In the cafe Dolly dances and sings, but she is wise beyond her years. She is troubled by the fact that some people think the victims of acid attacks bring their misfortune on themselves, by rejecting the assailant's advances. That is why she believes it is so important that survivors like her engage with the world instead of hiding themselves away.
She works hard at the cafe, serving backpackers who pass through town on their way to see the nearby Taj Mahal. She jokes with them in broken English and tries to teach them snippets of Hindi.  Sheroes helped her get her confidence back. I like the fact that my parents feel pride in my work and that I'm standing on my own two feet.”
Dolly hopes one day to return to her studies and perhaps become a doctor.
So what would she say to another woman who was attacked today? “I would tell her that whatever has happened has happened. Look forward. Don't look back.”
“The fear of reprisals inhibits many women from coming forward to report their ordeal,” explains Ashish Shukla, a coordinator at Stop Acid Attacks, a Delhi-based non-profit that has rehabilitated and empowered over 100 acid attack victims since its inception in 2013.
“In India, acid attacks are even worse than rape as the victims, who are usually female, are subjected to humiliation on a daily basis. Most of the women are shunned and ostracized,” explains Shukla.
The activist adds that public and government apathy results in a double victimization of the survivors. “They are forced to repeatedly appear in court, recount their trauma, and [visit] doctors even as they grapple with their personal tragedy of physical disfigurement, loss of employment and social discrimination,” elaborates the activist.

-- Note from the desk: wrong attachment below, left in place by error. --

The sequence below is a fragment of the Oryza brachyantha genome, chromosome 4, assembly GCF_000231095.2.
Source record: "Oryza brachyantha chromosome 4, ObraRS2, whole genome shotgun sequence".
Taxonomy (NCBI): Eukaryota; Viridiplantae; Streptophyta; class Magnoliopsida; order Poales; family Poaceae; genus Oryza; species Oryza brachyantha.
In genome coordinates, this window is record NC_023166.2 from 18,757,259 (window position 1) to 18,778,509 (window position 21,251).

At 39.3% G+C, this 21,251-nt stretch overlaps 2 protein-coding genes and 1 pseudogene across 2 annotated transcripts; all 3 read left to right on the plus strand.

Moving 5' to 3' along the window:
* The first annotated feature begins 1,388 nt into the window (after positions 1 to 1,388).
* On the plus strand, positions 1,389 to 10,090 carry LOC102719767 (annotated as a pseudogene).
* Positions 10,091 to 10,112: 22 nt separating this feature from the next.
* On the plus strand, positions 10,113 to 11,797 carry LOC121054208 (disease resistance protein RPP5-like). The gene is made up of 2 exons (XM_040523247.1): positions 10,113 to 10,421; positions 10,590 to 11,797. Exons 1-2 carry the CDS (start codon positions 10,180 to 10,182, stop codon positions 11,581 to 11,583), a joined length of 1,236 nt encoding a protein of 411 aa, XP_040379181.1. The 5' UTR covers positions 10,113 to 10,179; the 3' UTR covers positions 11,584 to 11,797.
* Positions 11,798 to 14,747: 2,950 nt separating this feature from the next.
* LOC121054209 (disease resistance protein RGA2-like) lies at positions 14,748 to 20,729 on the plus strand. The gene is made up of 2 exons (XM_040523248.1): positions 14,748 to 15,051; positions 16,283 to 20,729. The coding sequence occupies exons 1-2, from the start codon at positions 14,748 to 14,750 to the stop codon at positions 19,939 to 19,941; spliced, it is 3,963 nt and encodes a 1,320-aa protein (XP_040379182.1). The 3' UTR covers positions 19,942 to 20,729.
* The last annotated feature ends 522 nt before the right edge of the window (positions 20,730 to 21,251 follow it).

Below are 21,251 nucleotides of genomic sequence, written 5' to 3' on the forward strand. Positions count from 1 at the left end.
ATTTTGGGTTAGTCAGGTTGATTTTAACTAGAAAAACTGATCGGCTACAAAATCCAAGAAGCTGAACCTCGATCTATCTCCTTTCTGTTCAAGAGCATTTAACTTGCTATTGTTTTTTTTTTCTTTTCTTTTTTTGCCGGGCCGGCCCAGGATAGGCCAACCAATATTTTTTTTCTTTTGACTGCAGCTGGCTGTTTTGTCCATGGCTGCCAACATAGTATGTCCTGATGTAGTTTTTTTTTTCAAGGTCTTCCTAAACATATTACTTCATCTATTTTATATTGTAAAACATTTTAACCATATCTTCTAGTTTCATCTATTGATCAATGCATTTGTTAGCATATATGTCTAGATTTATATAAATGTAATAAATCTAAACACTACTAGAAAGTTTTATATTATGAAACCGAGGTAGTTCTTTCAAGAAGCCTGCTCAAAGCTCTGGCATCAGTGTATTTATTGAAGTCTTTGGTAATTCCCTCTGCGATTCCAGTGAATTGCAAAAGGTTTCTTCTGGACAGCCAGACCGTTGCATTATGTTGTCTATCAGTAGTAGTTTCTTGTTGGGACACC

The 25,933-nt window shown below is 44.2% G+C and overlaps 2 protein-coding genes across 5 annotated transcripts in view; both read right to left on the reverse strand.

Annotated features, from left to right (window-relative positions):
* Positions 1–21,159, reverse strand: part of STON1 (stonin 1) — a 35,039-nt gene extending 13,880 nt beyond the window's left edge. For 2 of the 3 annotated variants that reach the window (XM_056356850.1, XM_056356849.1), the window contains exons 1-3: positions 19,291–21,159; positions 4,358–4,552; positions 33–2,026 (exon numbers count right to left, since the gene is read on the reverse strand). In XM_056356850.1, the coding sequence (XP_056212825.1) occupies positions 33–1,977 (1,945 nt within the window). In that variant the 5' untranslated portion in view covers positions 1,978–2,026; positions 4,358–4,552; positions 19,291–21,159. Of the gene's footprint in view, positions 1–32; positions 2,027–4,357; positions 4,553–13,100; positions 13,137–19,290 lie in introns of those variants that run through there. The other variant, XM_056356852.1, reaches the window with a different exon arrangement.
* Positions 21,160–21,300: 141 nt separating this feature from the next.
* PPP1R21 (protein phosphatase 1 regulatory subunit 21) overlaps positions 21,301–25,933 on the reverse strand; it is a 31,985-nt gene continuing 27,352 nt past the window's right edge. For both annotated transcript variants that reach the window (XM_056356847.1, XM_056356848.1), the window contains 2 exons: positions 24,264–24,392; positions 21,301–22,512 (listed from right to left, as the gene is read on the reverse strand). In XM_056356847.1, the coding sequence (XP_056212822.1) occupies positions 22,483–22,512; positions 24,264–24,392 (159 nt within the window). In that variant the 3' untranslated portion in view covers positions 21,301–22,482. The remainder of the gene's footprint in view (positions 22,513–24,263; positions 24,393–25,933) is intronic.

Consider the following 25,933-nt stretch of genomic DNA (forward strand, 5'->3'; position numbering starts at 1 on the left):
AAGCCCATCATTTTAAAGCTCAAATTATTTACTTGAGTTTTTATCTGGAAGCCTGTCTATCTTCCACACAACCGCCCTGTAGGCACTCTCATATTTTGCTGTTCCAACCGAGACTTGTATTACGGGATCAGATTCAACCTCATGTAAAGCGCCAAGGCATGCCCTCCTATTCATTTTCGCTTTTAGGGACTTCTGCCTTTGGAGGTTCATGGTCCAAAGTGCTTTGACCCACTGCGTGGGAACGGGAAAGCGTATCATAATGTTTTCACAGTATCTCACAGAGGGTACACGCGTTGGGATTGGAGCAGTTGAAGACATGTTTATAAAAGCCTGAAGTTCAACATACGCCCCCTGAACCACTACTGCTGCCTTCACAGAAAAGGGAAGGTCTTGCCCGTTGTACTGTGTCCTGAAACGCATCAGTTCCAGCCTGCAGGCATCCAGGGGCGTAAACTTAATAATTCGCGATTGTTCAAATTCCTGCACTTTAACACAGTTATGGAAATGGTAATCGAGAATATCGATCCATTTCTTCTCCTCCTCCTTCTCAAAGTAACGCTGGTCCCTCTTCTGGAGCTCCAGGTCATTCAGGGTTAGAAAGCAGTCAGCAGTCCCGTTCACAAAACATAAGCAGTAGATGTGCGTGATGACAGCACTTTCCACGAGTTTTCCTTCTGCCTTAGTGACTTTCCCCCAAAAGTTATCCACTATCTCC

As per the Criminal Law (Amendment) Act 2013, a person convicted of carrying out an acid attack in India can be sentenced to anything from 10 years to life imprisonment.
The Supreme Court ruled on Jul. 16, 2013, that all states regulate the sale of easily available substances like hydrochloric, sulfuric, or nitric acids – common choices among perpetrators – adding that buyers must provide a photo identity card to any retailer, who in turn should record each customer’s name and address.
However, most retailers interviewed, demonstrated complete ignorance of the law. “This is the first time I’m hearing about this ruling,” Suresh Gupta, owner of Gupta Stores, a small, family-owned outfit in Noida.
Campaigners say that this horrific form of gender-based violence will not end until the government makes it much harder for offenders to procure their weapon of choice; currently, one-litre bottles of acid can be purchased over the counter without a prescription for as little as 33 cents.
The Supreme Court has condemned the government for failing to formulate a strong enough policy to curb acid sales. In early April, the Court directed private hospitals to treat acid attack survivors free of cost, and additionally ruled that states must take action against medical facilities that fail to comply with this directive. Bangladesh has the highest rate of acid assaults, approximately 400 per month.
Why do Indian men do such vicious things ? Because they can. Until now , they got away with it and also rape,without reprisal or punishment. India is a strongly patriarchal society... men rule, their word is law and they hold all the positions of power. Women have little or no value to these guys. They are disposable commodities, only good for sex , child bearing and being household drudges. Many are virtual slaves. Enlightenment comes slow to those who do not wish to change.